Battlefield Medicine in the Civil War: Advances Despite the Horror

Battlefield Medicine in the Civil War: Advances Despite the Horror
Mary Lincoln: Science, Medicine, Inventions and tech

Skill: High School/College
Time Required: Two to three class periods

Standards Compliance
NCSS Strand 2
Time, Continuity, and Change
NCSS Strand 8
Science, Technology, and Society
NCTE Standard 1
Students read fiction, nonfiction, classic, and contemporary works to acquire information for various purposes.
NCTE Standard 3
Students apply a wide range of strategies to comprehend, interpret, evaluate, and appreciate texts.
NCTE Standard 4
Students adjust the use of spoken, written, and visual language to communicate with different audiences and purposes.
NCTE Standard 7
Students conduct research by generating ideas, questions, and problems. They gather, evaluate, and synthesize data.
NCTE Standard 8
Students use a variety of technology and information resources to gather, synthesize, and communicate knowledge.
NCTE Standard 12
Students use spoken, written, and visual language to accomplish their own purposes.
ISTE Standard 1
Basic operations and concepts
ISTE Standard 3
Technology productivity tools
ISTE Standard 4
Technology communications tools
ISTE Standard 5
Technology research tools


The Civil War was a defining event in American history from many different perspectives.  However, for the soldier on either side, all that mattered was staying alivelong enough to go home when it was over.  However, the War was fought with weapons that had been improved upon since the Revolutionary War; yet, medical practice had not advanced greatly. 


The purpose of this lesson is to encourage students to research and present information about the state of medical science and practice during the Civil War.  This is the first war during which anesthesia was used.  Students can research the medical training doctors received as well as field hospital practice.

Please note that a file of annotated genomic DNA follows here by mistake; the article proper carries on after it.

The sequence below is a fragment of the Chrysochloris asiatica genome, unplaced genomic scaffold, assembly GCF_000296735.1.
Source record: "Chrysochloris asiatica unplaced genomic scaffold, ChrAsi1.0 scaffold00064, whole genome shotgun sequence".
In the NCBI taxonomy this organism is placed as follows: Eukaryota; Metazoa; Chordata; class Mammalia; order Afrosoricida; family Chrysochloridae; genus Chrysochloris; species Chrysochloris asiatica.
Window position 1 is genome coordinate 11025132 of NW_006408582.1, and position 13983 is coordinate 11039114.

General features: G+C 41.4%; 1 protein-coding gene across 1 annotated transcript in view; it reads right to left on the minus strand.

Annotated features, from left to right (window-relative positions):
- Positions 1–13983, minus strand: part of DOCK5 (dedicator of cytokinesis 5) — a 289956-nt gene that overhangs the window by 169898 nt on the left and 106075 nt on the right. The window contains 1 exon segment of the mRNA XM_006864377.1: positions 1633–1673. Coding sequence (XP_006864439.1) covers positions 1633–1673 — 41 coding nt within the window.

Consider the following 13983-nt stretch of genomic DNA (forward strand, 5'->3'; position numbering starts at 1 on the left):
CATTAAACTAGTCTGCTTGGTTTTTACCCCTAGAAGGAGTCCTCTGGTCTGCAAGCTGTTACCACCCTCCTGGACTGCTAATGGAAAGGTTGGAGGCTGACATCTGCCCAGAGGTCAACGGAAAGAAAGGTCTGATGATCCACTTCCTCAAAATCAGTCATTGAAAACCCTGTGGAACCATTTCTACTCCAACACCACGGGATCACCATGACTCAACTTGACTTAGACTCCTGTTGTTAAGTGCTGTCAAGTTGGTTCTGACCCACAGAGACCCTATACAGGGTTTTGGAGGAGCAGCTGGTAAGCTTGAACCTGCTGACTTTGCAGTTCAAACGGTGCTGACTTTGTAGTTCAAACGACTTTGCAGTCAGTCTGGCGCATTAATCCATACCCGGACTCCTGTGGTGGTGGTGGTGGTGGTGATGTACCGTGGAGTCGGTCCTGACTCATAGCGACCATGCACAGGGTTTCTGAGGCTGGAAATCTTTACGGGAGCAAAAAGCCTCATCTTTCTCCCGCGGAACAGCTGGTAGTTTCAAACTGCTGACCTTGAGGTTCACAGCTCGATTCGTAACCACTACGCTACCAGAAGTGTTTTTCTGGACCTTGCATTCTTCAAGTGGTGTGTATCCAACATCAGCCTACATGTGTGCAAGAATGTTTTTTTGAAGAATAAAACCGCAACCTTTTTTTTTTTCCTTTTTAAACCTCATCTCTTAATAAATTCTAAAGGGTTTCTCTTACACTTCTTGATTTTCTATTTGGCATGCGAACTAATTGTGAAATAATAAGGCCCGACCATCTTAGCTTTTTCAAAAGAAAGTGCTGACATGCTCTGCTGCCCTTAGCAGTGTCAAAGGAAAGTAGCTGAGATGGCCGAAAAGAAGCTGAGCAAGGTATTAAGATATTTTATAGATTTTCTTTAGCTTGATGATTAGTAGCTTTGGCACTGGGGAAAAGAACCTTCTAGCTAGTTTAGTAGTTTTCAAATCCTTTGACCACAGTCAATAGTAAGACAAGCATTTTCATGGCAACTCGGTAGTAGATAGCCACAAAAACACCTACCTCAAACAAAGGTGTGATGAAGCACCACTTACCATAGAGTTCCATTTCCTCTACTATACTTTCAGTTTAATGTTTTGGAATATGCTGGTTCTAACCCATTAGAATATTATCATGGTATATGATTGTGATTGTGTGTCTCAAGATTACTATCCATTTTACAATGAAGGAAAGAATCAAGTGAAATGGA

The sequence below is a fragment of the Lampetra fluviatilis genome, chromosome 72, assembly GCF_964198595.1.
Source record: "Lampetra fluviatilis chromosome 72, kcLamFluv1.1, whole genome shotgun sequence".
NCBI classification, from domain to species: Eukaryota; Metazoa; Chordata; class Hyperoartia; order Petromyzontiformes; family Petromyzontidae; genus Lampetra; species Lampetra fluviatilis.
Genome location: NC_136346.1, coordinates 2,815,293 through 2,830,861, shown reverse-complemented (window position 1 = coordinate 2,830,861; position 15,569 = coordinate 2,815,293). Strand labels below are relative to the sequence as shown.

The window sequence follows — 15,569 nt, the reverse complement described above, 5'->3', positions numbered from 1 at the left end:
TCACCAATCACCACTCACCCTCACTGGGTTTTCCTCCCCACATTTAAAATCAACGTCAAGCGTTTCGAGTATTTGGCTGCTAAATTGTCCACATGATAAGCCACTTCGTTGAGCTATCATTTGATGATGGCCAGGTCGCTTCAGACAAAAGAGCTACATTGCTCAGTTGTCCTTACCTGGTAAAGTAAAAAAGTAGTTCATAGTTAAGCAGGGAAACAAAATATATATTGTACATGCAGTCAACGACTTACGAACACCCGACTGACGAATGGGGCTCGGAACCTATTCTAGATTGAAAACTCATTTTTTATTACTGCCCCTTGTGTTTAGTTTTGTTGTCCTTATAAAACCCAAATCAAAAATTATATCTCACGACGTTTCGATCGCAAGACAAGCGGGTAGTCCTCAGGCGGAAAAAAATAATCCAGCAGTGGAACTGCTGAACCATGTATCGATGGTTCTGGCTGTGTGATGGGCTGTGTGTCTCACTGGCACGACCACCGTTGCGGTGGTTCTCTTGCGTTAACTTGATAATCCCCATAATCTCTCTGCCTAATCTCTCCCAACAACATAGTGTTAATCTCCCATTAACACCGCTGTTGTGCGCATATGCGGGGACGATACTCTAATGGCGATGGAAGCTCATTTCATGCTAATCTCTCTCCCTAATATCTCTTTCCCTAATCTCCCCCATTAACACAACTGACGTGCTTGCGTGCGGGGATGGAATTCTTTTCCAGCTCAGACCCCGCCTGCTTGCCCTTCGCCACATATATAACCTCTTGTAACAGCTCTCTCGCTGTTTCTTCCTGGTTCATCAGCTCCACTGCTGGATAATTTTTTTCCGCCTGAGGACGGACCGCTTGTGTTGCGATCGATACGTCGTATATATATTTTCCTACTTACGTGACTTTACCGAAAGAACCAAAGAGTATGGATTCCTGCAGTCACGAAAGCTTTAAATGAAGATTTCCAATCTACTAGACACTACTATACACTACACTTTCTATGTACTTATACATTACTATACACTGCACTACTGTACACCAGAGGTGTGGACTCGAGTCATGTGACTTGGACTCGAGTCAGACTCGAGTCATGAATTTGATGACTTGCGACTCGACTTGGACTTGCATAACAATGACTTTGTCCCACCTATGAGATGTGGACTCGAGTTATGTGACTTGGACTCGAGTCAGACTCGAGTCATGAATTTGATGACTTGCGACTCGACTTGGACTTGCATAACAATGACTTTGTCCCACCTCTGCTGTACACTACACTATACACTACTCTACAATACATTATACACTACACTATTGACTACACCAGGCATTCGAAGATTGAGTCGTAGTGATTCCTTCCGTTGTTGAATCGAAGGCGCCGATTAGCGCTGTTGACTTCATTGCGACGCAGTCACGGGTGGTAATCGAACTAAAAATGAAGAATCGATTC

Materials Required:

Access to the Internet Access to print reference materials


1.  Introduce students to the casualty figures of the Civil War, or perhaps only of the Battle of Gettysburg. 

2.  Note that many of these casualties were not battlefield deaths but rather deaths that occurred because of a lack of medical knowledge. 

3.  Allow students to decide which area of medicine/surgery they will research:

  • Union Army
  • Confederate Army
  • Navy
  • Prison camps (Andersonville, for example)
  • Specific battles (Gettysburg, for example)

4.  After researching their topic, students should develop their presentations, utilizing either posters, PowerPoint, or other means.

Extending the Lesson:

The teacher may choose to assign the topics, restrict the topics to medical advances only, or have students research only the Union or Confederacy, or may divide the class into two teams (U.S.A. and C.S.A.) and research the topics from that perspective.

Sources & Resources:



This lesson was developed by Bette Brooks, Kent State University.